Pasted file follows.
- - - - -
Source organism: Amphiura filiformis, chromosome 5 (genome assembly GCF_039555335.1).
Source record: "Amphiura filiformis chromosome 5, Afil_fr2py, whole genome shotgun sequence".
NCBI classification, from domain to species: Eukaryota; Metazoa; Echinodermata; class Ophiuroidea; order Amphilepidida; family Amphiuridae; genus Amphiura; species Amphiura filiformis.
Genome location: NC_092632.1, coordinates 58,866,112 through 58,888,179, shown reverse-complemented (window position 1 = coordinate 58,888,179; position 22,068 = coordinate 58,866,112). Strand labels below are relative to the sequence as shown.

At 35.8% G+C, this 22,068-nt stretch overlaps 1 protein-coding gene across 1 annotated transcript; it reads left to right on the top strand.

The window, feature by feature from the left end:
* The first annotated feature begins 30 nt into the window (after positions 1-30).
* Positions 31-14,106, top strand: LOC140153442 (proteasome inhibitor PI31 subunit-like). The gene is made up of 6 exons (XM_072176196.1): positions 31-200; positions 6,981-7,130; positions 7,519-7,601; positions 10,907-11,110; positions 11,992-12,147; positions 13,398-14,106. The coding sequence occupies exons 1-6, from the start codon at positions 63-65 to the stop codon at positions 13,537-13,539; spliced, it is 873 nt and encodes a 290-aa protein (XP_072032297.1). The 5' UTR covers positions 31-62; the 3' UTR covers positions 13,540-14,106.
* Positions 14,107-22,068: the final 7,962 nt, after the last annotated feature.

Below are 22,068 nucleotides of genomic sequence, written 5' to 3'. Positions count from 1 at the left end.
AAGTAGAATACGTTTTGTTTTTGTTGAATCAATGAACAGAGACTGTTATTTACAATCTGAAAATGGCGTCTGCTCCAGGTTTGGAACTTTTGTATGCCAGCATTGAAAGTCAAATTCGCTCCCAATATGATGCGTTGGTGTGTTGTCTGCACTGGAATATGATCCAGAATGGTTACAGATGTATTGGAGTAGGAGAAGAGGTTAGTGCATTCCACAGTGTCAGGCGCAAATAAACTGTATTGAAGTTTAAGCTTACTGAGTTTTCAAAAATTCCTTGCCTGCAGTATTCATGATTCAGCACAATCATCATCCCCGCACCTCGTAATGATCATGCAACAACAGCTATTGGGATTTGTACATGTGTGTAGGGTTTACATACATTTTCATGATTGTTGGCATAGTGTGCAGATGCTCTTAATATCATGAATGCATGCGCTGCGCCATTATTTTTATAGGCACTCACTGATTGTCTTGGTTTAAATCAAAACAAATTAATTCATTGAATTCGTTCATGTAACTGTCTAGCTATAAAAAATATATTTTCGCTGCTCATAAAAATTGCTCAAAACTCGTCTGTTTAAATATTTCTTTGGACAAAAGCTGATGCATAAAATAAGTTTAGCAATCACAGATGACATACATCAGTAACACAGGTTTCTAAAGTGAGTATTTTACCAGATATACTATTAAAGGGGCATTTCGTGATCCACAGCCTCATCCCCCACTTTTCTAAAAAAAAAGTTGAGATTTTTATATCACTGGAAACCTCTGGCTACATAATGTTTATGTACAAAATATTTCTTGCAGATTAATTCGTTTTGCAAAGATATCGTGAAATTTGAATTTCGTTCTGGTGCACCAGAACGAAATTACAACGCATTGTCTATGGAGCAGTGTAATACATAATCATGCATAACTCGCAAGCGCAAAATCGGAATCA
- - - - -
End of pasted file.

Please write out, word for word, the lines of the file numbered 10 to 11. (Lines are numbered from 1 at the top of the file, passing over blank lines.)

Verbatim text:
Below are 22,068 nucleotides of genomic sequence, written 5' to 3'. Positions count from 1 at the left end.
AAGTAGAATACGTTTTGTTTTTGTTGAATCAATGAACAGAGACTGTTATTTACAATCTGAAAATGGCGTCTGCTCCAGGTTTGGAACTTTTGTATGCCAGCATTGAAAGTCAAATTCGCTCCCAATATGATGCGTTGGTGTGTTGTCTGCACTGGAATATGATCCAGAATGGTTACAGATGTATTGGAGTAGGAGAAGAGGTTAGTGCATTCCACAGTGTCAGGCGCAAATAAACTGTATTGAAGTTTAAGCTTACTGAGTTTTCAAAAATTCCTTGCCTGCAGTATTCATGATTCAGCACAATCATCATCCCCGCACCTCGTAATGATCATGCAACAACAGCTATTGGGATTTGTACATGTGTGTAGGGTTTACATACATTTTCATGATTGTTGGCATAGTGTGCAGATGCTCTTAATATCATGAATGCATGCGCTGCGCCATTATTTTTATAGGCACTCACTGATTGTCTTGGTTTAAATCAAAACAAATTAATTCATTGAATTCGTTCATGTAACTGTCTAGCTATAAAAAATATATTTTCGCTGCTCATAAAAATTGCTCAAAACTCGTCTGTTTAAATATTTCTTTGGACAAAAGCTGATGCATAAAATAAGTTTAGCAATCACAGATGACATACATCAGTAACACAGGTTTCTAAAGTGAGTATTTTACCAGATATACTATTAAAGGGGCATTTCGTGATCCACAGCCTCATCCCCCACTTTTCTAAAAAAAAAGTTGAGATTTTTATATCACTGGAAACCTCTGGCTACATAATGTTTATGTACAAAATATTTCTTGCAGATTAATTCGTTTTGCAAAGATATCGTGAAATTTGAATTTCGTTCTGGTGCACCAGAACGAAATTACAACGCATTGTCTATGGAGCAGTGTAATACATAATCATGCATAACTCGCAAGCGCAAAATCGGAATCA